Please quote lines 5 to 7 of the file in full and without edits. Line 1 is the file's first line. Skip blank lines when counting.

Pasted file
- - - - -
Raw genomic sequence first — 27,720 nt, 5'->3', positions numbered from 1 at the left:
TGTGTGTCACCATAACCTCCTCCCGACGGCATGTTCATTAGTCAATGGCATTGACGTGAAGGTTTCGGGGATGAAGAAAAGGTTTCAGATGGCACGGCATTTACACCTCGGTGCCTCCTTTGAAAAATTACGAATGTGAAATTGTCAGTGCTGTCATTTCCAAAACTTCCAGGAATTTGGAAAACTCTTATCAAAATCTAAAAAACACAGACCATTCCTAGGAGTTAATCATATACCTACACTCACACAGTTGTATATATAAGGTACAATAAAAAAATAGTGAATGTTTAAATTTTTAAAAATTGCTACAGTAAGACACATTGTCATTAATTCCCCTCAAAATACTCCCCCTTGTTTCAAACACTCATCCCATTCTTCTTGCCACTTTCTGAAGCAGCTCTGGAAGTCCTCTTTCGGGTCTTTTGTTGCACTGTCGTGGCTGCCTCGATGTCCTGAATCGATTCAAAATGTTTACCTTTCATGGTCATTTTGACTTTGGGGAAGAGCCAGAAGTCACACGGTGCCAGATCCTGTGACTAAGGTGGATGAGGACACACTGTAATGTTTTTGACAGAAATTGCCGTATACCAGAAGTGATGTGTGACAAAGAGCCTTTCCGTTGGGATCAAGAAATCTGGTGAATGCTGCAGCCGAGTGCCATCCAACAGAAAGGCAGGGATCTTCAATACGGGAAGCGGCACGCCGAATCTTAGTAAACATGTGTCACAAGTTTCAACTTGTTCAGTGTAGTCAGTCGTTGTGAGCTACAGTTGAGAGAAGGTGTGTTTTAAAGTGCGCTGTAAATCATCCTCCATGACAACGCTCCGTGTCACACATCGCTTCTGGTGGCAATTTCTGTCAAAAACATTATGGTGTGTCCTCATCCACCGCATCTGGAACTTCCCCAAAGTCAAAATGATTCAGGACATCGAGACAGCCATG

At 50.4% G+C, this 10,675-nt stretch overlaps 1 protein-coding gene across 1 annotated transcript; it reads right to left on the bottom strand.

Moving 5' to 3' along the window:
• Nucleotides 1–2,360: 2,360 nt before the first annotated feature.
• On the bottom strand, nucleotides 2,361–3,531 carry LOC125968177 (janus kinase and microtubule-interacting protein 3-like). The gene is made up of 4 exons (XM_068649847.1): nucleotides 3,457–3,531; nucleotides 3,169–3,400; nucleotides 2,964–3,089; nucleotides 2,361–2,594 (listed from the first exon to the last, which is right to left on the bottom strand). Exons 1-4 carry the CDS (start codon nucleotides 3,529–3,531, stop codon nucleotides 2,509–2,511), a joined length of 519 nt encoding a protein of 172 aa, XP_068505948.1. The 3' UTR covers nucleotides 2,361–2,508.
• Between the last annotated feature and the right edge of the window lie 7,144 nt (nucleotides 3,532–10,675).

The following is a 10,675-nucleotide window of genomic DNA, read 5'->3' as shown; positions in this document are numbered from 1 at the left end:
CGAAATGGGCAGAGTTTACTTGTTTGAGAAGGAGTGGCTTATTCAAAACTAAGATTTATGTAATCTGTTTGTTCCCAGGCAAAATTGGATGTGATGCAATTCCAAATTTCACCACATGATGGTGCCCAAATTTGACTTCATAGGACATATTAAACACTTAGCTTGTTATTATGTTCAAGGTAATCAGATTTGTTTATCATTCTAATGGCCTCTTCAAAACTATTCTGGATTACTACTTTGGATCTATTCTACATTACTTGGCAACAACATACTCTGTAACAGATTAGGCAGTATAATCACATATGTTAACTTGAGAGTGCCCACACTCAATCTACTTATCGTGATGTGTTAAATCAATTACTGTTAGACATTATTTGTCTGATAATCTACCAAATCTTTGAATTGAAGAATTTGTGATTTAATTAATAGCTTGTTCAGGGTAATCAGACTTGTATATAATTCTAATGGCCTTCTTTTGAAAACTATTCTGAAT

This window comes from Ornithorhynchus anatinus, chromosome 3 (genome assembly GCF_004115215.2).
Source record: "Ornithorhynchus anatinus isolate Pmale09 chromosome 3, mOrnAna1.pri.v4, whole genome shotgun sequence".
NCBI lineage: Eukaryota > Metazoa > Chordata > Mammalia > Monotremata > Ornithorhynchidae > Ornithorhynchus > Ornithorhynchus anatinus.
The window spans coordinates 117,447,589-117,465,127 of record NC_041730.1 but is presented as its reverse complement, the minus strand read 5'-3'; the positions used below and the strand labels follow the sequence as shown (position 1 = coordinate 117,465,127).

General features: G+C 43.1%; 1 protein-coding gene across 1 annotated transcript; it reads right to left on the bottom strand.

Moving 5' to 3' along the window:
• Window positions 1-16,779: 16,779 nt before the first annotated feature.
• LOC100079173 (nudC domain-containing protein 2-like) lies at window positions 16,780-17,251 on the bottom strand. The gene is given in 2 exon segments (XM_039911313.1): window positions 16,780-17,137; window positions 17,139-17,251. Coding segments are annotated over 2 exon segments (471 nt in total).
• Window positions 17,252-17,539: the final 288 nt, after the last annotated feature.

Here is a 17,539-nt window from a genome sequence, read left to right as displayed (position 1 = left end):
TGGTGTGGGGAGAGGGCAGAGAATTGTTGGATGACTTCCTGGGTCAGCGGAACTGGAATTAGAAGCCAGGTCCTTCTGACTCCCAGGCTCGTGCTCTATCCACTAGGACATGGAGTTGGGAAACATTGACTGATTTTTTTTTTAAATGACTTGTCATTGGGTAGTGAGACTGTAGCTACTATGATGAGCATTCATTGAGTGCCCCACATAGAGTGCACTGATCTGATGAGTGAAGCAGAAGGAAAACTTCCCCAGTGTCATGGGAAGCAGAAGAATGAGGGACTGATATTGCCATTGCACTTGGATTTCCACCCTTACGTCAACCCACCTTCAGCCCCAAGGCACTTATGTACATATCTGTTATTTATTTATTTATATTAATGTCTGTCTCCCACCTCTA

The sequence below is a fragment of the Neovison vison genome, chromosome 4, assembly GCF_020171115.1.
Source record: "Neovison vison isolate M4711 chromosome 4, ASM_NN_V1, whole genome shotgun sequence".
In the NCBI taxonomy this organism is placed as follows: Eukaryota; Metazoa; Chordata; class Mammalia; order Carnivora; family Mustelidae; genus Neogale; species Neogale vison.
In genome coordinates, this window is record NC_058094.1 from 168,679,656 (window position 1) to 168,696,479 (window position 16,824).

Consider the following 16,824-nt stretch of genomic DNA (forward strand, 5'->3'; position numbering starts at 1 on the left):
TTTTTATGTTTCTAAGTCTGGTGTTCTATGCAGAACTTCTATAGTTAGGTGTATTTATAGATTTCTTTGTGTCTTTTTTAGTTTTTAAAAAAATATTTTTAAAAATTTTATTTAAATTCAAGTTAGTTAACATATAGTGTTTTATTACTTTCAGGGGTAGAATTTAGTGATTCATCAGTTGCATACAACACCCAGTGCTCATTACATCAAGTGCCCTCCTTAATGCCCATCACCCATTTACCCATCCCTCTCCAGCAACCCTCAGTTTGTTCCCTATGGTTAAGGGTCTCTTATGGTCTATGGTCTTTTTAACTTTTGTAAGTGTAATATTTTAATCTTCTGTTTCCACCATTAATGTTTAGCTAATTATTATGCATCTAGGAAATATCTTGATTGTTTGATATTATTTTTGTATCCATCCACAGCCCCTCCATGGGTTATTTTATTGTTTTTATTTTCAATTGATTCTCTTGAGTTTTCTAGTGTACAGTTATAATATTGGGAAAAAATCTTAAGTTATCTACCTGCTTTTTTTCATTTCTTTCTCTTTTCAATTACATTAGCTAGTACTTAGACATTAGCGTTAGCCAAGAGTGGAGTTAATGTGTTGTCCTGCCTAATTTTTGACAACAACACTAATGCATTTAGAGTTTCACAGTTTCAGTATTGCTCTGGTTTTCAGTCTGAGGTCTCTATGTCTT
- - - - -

• Nucleotides 1–2,360: 2,360 nt before the first annotated feature.
• On the bottom strand, nucleotides 2,361–3,531 carry LOC125968177 (janus kinase and microtubule-interacting protein 3-like). The gene is made up of 4 exons (XM_068649847.1): nucleotides 3,457–3,531; nucleotides 3,169–3,400; nucleotides 2,964–3,089; nucleotides 2,361–2,594 (listed from the first exon to the last, which is right to left on the bottom strand). Exons 1-4 carry the CDS (start codon nucleotides 3,529–3,531, stop codon nucleotides 2,509–2,511), a joined length of 519 nt encoding a protein of 172 aa, XP_068505948.1. The 3' UTR covers nucleotides 2,361–2,508.
• Between the last annotated feature and the right edge of the window lie 7,144 nt (nucleotides 3,532–10,675).